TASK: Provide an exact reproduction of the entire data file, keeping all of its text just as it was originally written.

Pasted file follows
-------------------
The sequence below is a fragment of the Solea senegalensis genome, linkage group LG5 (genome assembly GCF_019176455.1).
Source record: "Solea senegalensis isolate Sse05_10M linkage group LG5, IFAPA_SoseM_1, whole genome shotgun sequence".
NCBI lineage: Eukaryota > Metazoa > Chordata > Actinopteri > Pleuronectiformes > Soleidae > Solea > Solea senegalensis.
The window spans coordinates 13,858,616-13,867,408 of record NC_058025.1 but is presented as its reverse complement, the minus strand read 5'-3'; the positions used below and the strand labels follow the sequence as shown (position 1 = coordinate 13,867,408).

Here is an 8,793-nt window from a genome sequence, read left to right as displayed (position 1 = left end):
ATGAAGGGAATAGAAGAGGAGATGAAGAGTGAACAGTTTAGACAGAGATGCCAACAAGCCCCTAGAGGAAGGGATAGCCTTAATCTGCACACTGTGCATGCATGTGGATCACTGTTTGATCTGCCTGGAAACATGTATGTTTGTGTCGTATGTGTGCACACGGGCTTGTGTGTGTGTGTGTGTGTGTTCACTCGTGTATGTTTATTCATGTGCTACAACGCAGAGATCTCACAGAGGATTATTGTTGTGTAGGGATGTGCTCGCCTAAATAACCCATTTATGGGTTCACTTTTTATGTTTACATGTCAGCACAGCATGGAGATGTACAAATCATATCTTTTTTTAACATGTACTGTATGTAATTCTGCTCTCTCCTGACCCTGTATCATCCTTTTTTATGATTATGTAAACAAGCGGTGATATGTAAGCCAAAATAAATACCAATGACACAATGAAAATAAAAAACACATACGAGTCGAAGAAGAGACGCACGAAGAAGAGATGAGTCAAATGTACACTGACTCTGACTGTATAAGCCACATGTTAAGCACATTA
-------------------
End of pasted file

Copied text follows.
The sequence below is a fragment of the Solea senegalensis genome, linkage group LG5 (genome assembly GCF_019176455.1).
Source record: "Solea senegalensis isolate Sse05_10M linkage group LG5, IFAPA_SoseM_1, whole genome shotgun sequence".
NCBI lineage: Eukaryota > Metazoa > Chordata > Actinopteri > Pleuronectiformes > Soleidae > Solea > Solea senegalensis.
The window spans coordinates 13,858,616-13,867,408 of record NC_058025.1 but is presented as its reverse complement, the minus strand read 5'-3'; the positions used below and the strand labels follow the sequence as shown (position 1 = coordinate 13,867,408).

Here is an 8,793-nt window from a genome sequence, read left to right as displayed (position 1 = left end):
ATGAAGGGAATAGAAGAGGAGATGAAGAGTGAACAGTTTAGACAGAGATGCCAACAAGCCCCTAGAGGAAGGGATAGCCTTAATCTGCACACTGTGCATGCATGTGGATCACTGTTTGATCTGCCTGGAAACATGTATGTTTGTGTCGTATGTGTGCACACGGGCTTGTGTGTGTGTGTGTGTGTGTTCACTCGTGTATGTTTATTCATGTGCTACAACGCAGAGATCTCACAGAGGATTATTGTTGTGTAGGGATGTGCTCGCCTAAATAACCCATTTATGGGTTCACTTTTTATGTTTACATGTCAGCACAGCATGGAGATGTACAAATCATATCTTTTTTTAACATGTACTGTATGTAATTCTGCTCTCTCCTGACCCTGTATCATCCTTTTTTATGATTATGTAAACAAGCGGTGATATGTAAGCCAAAATAAATACCAATGACACAATGAAAATAAAAAACACATACGAGTCGAAGAAGAGACGCACGAAGAAGAGATGAGTCAAATGTACACTGACTCTGACTGTATAAGCCACATGTTAAGCACATTA